Like many people who find themselves homeless, David Montgomery was once securely employed and had a regular place to live. He was paying off his home.
For many years David took whatever work he could find to make ends meet – casual jobs, part-time work – but found that he couldn’t get back into the permanent workforce. David is diabetic, and his precarious work situation took a toll. His physical and mental health deteriorated until he had to be admitted to hospital.
He was on the Disability Support Pension but couldn’t cover his mortgage.
While he was in hospital the bank foreclosed and David lost his home. But this was years before the current Royal Commission into banking practices. Nobody seemed to care.
The loss of his home marked the beginning of a long period of insecure housing – the kind of homelessness that is not always obvious, not represented by the image of ‘sleeping rough’. Many people experiencing homelessness will find themselves couch surfing, or sleeping in their cars, or, like David, living in tenuous and inadequate conditions.
David was offered space in rooming houses where there were holes in the floor, mouse droppings, no refrigeration for his insulin.
“I’ll die if I go in there,” he thought. But his options were limited.
He lived for two years in supported accommodation, in conditions that put his physical and mental health in danger: with other residents who had serious dementia issues or were suffering psychotic episodes and were violent. “One of them tried to burn himself in the front yard.”
David had endured enough.
“I’m 56,” he said to himself. “I can’t do this.”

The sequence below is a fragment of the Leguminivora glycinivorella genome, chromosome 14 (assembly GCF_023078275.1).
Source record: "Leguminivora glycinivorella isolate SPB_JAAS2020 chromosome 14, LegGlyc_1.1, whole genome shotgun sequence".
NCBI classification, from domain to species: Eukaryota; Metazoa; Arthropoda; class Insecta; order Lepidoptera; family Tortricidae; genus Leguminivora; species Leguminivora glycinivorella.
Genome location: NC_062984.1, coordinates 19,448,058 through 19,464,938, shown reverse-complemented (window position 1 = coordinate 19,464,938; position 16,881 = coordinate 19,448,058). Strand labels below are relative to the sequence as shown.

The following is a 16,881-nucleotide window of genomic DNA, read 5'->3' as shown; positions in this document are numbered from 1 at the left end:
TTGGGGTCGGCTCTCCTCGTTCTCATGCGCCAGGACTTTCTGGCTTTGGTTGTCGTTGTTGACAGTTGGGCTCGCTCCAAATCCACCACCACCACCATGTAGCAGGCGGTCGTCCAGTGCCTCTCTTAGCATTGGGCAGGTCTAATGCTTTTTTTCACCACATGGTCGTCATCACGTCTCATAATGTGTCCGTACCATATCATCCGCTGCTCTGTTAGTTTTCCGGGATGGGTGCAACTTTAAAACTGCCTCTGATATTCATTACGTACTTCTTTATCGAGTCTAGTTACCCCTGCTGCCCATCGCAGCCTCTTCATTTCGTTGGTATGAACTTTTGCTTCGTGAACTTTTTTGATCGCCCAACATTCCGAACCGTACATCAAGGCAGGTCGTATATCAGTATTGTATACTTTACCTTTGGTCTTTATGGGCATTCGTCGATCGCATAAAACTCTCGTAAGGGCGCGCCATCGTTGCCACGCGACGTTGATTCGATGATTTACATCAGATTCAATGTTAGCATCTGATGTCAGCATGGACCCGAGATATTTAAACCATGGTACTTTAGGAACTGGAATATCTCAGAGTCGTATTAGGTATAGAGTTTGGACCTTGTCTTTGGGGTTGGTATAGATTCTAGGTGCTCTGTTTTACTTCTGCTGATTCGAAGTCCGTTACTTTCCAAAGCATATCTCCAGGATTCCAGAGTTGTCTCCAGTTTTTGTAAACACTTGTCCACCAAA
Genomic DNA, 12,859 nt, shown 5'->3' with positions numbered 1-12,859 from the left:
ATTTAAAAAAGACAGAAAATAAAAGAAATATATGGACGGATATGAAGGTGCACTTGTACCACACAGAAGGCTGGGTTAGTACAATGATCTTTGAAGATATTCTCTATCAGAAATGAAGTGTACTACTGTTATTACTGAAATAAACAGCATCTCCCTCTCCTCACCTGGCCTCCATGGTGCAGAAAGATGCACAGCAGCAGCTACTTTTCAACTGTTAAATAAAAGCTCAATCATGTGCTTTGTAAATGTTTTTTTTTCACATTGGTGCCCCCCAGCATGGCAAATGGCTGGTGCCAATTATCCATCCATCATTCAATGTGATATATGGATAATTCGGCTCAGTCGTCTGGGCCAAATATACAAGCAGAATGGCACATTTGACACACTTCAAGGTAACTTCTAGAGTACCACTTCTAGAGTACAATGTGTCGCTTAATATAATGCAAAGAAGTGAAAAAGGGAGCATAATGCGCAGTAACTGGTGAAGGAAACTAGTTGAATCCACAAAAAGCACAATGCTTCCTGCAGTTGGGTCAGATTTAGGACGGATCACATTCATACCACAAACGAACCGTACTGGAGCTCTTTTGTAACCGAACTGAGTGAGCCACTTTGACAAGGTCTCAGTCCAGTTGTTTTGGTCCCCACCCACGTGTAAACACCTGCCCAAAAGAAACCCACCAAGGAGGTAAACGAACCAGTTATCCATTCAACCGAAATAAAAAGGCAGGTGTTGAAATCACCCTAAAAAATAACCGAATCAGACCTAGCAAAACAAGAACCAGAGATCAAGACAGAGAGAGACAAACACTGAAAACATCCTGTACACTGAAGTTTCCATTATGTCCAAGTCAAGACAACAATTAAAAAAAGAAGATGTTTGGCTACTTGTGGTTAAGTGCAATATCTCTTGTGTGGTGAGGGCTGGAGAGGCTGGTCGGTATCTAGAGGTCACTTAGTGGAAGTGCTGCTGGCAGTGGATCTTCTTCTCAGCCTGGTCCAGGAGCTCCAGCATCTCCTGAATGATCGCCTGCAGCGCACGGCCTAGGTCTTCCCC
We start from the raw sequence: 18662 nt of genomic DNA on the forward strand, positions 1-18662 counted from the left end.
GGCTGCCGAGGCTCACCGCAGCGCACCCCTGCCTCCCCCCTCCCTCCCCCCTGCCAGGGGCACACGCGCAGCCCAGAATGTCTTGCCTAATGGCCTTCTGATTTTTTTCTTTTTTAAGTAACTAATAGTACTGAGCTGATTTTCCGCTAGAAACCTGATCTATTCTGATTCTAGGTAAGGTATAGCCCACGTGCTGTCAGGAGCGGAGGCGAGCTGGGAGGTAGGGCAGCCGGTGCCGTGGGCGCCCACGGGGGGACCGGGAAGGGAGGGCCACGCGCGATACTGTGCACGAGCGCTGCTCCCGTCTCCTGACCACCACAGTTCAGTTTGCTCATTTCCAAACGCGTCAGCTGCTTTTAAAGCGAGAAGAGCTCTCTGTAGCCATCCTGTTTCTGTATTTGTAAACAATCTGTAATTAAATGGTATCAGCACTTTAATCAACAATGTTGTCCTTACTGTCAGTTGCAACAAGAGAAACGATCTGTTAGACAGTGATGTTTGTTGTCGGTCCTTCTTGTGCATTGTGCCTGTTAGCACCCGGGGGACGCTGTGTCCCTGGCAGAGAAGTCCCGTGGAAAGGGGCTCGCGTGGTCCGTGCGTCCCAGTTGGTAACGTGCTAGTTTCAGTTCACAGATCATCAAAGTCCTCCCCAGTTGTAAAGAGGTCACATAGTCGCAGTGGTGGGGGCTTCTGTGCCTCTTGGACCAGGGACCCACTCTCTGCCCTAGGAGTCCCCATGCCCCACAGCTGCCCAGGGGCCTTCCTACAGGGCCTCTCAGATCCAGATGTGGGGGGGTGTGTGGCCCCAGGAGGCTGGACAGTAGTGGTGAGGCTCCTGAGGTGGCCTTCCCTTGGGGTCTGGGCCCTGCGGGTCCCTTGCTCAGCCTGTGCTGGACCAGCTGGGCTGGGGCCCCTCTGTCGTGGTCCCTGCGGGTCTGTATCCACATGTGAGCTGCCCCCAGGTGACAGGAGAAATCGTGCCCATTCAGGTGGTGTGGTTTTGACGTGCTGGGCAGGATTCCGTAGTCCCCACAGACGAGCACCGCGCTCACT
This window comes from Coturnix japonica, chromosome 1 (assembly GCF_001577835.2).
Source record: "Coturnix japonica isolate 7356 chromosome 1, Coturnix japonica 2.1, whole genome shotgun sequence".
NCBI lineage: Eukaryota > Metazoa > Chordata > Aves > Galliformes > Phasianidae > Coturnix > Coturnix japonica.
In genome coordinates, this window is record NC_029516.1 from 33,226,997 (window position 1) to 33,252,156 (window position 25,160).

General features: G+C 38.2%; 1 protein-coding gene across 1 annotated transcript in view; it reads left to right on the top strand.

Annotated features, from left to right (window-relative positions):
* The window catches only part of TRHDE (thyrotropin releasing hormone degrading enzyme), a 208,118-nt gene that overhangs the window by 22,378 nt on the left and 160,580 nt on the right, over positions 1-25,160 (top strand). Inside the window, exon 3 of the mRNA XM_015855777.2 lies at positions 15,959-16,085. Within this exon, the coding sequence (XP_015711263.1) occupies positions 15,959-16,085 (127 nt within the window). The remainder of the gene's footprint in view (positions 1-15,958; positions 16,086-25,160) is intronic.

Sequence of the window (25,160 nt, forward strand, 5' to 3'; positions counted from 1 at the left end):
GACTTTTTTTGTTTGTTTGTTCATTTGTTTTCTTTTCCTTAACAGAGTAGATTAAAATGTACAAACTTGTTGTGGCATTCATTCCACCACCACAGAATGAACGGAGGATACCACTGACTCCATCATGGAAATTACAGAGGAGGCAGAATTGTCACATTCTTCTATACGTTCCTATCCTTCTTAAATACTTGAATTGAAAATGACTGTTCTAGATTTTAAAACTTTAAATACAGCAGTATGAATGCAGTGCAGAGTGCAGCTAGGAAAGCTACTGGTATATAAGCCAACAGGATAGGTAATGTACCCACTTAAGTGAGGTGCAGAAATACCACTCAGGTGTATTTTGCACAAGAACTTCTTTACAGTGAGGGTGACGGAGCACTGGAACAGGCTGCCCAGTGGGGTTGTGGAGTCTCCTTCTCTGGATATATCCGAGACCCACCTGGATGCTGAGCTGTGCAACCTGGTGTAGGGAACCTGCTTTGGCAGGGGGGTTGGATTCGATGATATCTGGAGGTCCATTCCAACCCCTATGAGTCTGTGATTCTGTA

Finally, a housing organisation found David a safe, secure place to live, in community housing in Ringwood.
“It’s fantastic, it feels like a home,” David says. “It’s made so much difference to my life.”
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His apartment, which is close to shops and public transport, and fitted with mobility aids that allow him to live safely with his health conditions, has allowed David the security to move on with his life, to make connections and contribute to the community.
For the last eight years he has been part of the Council to Homeless Persons, working to improve the conditions of people in insecure housing and give them a voice. “I know a lot of people who live in rooming houses, it’s absolutely destroyed them.”
Social housing, David says, makes so much difference to people.
“It gives you the opportunity to go out and get on with your life instead of being stuck in isolation. It’s social inclusion, it’s about community, getting to know people. I would not be able to do what I’ve been doing over the years if I hadn’t been here. It’s so important for a person to feel like they’ve got security.”
Ultimately David’s story is a testament to the importance of all Victorians having not just a roof over their heads, but a place to call home.
In David’s words: “I’m so lucky to be where I am.”
But it shouldn’t come down to luck.
Victorian has the power to create affordable housing, combat homelessness and make renting fair. The state controls the policy levers.
What the thousands of Victorian like David need isn’t luck. It’s immediate, sustained and bipartisan action.